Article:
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What Makes Us Lean to the Political Left or Right?


An examination of the underlying philosophical basis of conservative and liberal political ideology respectively. Dr. William L. Ryan, Ph. D. argues that neither the Progressive Conservative Party nor the Reform Party is truly conservative in a philosophical sense.


William L. Ryan

 Author Notes

Former Professor of Moral Philosophy at McGill University in Montreal, now retired, Dr. Ryan makes his home in Nova Scotia.

 Essay - 1/29/1998

Most people seem to be extremely confused about the reasons why a person is labelled as being politically or socially 'right' or 'left' as well as about the relationships of these labels to being either liberal, conservative, or socialist. One reads and listens to legions of journalists who use these phrases, often in pejorative terms, without ever bothering to explain just what they mean by these terms.

To attempt an explanation, it is easier to begin with the term 'conservative.' The Judeo-Christian culture, which includes the Platonic and Aristotelian philosophical traditions, is based on religious ideals, objective morality and virtue. These very definite elements provide the foundation for basic conservatism. To put it differently, basic conservatism is rooted in the preservation of religious and philosophical principles about reality, man and his behavior. What confuses the issue at the present time is the fact that many of the cultural and political pundits identify conservatism with the nineteenth century liberalism of John Stuart Mill, with its emphasis on freedom from government interference and its laissez-faire capitalism. Many journalists reduce even this position to a more simplistic formula that conservatives cater to big business and concern for the deficit, at the expense of social programs, while liberalism is concerned with the poor, the disadvantaged, the minorities as well as some newly discovered 'victim' groups like homosexuals and lesbians.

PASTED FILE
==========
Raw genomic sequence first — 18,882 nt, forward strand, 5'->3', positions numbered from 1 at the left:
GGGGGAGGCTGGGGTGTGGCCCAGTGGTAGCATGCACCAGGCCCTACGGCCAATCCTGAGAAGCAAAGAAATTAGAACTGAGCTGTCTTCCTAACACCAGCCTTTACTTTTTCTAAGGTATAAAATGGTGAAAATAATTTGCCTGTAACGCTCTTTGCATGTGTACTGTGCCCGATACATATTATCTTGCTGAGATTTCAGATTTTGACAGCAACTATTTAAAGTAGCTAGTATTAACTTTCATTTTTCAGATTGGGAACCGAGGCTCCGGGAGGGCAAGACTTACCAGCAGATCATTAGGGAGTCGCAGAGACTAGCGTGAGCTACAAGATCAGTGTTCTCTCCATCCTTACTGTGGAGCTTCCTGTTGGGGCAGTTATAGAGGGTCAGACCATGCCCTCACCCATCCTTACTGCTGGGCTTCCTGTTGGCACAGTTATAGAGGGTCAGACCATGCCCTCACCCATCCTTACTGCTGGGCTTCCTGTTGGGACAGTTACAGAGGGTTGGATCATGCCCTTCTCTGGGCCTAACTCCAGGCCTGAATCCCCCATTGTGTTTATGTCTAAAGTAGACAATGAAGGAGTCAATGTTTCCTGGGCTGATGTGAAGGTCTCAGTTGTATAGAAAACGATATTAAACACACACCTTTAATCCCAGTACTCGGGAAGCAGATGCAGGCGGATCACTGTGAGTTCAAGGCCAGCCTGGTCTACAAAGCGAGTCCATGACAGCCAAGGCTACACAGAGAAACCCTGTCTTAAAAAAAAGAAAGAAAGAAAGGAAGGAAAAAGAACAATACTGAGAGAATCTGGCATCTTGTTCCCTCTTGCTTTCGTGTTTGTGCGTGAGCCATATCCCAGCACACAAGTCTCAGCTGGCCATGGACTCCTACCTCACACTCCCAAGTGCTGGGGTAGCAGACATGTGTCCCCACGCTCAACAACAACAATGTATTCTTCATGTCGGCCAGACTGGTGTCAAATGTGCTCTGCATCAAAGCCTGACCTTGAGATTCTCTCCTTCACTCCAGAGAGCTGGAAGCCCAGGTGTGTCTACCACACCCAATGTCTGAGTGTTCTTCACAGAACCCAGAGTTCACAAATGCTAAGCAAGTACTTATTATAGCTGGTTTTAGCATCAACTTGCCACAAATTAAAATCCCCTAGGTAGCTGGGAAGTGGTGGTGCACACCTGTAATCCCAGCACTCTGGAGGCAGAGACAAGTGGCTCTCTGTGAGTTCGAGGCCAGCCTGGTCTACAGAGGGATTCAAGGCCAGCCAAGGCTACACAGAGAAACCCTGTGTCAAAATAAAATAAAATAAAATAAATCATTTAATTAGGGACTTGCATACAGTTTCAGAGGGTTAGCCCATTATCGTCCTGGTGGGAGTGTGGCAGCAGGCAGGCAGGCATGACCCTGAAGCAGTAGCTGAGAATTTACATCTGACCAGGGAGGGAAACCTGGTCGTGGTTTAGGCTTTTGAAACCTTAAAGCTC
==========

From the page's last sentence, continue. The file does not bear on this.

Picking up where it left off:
A conservative and true Tory, like Edmund Burke, approached the problems of his day from the position that there are such things as true and moral principles and that these principles cannot be thrown aside when attempting to solve current problems.

Liberals, on the other hand, treat democracy as more than just a political system. Democracy for a liberal involves a total philosophy of life based on a Civil Liberties view of freedom and with everything in reality evolving according to a concept of limitless change.

Liberals of the pre-war and war period tended to sympathize with Communist philosophy. They also tended to rely on science, (especially Darwinian evolution) and the pragmatic relativism of John Dewey. Liberals still tend to accept the pragmatic dictum that "every day and in every way we are getting better and better." This is why liberals can never accept that any society they have influenced could possibly be getting worse, with regard to crime, youth development, education or anything else. They will say things like, "it only seems worse because we are keeping better statistics today." Since the war, liberals have depended more and more on the social sciences and accepting the individualism and subjective relativism of the humanistic, self-esteem, human potentials, feeling based movement in psychology.

Ruth Wiss, of McGill, was taken to task by a liberal Senator, for stating correctly that liberals have a tendency to see western capitalism, rather than communism, as the real danger to democracy. If this senator had but turned to another page of the same newspaper, he could have read an item from a liberal perspective where the main issue of marriage and family life was identified as women having the same sexual freedom as men. The article was written naturally from a psychological rather than a moral perspective.